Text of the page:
Original source: Limelight Networks
If your past year has been anything like mine, it has involved a lot of video streaming.
Netflix, Disney+ and other top OTT video services immediately come to mind, of course. But if you think about it, video streaming has ultimately crept into nearly every facet of our daily lives.
Work, family, and friends are often only accessible via Zoom. Students stream courses online every day. And attending live events now often means accessing the live stream from the comfort — or confinement — of your couch.
So, given the ways we all interact with video streaming every day, is it any surprise that we're trying to make it a better and more engaging social experience with Ultra-low latency streaming?
Ultra-low latency video streaming is, quite simply, realtime streaming with practically no delay between what's happening live and what you're seeing on your screen.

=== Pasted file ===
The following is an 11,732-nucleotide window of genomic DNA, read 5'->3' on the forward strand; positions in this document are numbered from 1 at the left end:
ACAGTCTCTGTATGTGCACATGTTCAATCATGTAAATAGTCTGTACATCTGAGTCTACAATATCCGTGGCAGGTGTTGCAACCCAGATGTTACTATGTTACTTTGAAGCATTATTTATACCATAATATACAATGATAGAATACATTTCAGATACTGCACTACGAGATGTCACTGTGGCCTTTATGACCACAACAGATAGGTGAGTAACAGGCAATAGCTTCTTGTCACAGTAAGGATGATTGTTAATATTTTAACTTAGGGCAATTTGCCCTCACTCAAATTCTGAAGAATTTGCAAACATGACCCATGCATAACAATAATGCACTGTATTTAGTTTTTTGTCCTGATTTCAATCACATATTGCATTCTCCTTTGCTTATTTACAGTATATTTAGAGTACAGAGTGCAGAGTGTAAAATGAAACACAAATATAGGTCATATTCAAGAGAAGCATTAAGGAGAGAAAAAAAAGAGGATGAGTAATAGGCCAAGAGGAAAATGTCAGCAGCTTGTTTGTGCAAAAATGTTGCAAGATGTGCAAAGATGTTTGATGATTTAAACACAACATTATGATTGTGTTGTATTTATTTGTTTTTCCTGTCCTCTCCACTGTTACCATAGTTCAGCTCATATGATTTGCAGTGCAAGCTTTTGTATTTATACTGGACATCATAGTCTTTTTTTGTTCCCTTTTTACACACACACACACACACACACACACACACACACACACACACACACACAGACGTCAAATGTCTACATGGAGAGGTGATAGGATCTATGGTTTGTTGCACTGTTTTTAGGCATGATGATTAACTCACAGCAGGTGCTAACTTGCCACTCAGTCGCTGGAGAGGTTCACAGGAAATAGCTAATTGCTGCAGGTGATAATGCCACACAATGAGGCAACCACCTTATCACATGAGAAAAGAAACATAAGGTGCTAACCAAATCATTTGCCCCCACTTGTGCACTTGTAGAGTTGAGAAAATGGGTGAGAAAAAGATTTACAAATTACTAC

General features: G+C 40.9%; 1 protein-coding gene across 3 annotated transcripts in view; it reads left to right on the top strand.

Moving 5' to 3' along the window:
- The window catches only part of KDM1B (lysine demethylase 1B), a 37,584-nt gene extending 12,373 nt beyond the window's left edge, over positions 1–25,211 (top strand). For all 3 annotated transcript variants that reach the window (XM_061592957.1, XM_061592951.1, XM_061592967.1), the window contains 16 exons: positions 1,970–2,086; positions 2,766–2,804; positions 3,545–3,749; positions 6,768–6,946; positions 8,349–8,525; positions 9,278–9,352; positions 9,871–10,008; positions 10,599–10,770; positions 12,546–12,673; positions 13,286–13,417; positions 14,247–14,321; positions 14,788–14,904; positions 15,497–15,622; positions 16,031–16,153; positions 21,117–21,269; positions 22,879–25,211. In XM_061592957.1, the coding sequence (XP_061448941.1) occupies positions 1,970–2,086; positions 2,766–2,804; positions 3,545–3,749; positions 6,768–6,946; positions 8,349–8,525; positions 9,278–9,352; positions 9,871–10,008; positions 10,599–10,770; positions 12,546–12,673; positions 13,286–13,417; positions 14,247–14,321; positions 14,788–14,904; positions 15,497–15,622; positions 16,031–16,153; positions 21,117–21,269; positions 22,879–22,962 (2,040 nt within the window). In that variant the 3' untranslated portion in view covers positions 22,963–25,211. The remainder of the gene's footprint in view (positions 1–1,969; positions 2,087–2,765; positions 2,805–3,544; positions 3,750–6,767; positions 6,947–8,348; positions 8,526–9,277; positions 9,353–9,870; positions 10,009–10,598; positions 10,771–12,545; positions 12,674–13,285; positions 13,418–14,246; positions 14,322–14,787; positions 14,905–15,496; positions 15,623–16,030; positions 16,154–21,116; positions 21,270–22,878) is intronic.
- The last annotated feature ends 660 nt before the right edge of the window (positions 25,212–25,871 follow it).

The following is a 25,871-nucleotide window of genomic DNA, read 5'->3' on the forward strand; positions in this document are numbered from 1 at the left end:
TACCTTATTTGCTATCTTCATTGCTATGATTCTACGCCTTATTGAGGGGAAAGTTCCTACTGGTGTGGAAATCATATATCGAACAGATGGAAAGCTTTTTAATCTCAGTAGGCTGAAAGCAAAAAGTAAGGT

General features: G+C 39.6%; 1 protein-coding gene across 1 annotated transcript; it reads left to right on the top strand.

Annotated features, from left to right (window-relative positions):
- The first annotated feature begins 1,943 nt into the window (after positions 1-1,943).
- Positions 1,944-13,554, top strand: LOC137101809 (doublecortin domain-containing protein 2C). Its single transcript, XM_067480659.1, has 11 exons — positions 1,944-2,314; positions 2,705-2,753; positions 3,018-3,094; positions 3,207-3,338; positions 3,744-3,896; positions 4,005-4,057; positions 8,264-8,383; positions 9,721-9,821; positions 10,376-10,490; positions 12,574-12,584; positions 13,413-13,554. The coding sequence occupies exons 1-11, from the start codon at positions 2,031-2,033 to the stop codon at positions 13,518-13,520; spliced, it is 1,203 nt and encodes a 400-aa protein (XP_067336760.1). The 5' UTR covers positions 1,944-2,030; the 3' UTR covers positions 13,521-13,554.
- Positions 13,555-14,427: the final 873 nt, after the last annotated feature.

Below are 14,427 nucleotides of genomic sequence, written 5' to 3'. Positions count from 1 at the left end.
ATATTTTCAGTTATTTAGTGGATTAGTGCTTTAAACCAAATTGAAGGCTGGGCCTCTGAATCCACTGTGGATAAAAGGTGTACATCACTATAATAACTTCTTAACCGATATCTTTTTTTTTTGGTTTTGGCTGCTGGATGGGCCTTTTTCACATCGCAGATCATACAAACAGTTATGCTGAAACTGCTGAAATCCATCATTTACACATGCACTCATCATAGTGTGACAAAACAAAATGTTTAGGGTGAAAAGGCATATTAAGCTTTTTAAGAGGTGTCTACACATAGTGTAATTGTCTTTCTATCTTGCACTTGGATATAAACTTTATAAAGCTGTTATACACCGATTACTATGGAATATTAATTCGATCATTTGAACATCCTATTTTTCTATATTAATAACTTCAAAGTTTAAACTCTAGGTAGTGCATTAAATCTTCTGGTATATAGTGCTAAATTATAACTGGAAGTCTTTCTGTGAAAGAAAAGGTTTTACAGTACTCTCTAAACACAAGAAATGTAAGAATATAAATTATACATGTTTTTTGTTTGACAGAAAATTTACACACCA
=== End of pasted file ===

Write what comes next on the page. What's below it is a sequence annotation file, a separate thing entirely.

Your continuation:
Ex Machina Group offers a really great in-depth explanation of ultra-low latency1. But to summarize, here are the technical definitions of different types of latencies:
Legacy — 20—45+ seconds of delay, acceptable for most social media platforms and some cable TV programs and live linear streaming
Reduced Latency — 5–20 seconds, matches typical traditional broadcast and cable latency in the 5-8 second range, common for e-sports and cable TV programs
Low Latency — 3–7 seconds, perfect for large sports and other live events. The match to broadcast latency makes for great second screen viewing.
Ultra-Low Latency — Sub-second, typical of voice chat, and highly interactive live entertainment like online trivia or online casinos will require sub-second latency, along with in-event live sports wagering.
But looking at these differences, you might naturally pose a valid question: do a few seconds really matter? In some cases the answer is a resounding yes. And for other cases, offering streaming at ultra-low latency is just a way to stay ahead of — or keep up with — the competition.